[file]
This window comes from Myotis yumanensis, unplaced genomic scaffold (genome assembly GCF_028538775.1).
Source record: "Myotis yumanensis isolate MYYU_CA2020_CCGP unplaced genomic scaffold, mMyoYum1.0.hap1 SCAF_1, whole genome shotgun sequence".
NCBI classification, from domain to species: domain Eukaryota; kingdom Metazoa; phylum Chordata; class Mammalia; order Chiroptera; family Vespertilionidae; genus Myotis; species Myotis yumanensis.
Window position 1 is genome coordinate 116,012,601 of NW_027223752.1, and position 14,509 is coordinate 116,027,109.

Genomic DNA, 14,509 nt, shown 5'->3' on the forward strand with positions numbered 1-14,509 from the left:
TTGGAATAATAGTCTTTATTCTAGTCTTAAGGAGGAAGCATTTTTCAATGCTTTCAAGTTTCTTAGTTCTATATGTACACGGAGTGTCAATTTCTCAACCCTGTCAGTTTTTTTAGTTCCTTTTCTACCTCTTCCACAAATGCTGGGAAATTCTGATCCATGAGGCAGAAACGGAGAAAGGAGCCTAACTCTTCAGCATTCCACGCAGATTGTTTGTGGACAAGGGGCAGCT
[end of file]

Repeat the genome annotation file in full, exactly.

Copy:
This window comes from Myotis yumanensis, unplaced genomic scaffold (genome assembly GCF_028538775.1).
Source record: "Myotis yumanensis isolate MYYU_CA2020_CCGP unplaced genomic scaffold, mMyoYum1.0.hap1 SCAF_1, whole genome shotgun sequence".
NCBI classification, from domain to species: domain Eukaryota; kingdom Metazoa; phylum Chordata; class Mammalia; order Chiroptera; family Vespertilionidae; genus Myotis; species Myotis yumanensis.
Window position 1 is genome coordinate 116,012,601 of NW_027223752.1, and position 14,509 is coordinate 116,027,109.

Genomic DNA, 14,509 nt, shown 5'->3' on the forward strand with positions numbered 1-14,509 from the left:
TTGGAATAATAGTCTTTATTCTAGTCTTAAGGAGGAAGCATTTTTCAATGCTTTCAAGTTTCTTAGTTCTATATGTACACGGAGTGTCAATTTCTCAACCCTGTCAGTTTTTTTAGTTCCTTTTCTACCTCTTCCACAAATGCTGGGAAATTCTGATCCATGAGGCAGAAACGGAGAAAGGAGCCTAACTCTTCAGCATTCCACGCAGATTGTTTGTGGACAAGGGGCAGCT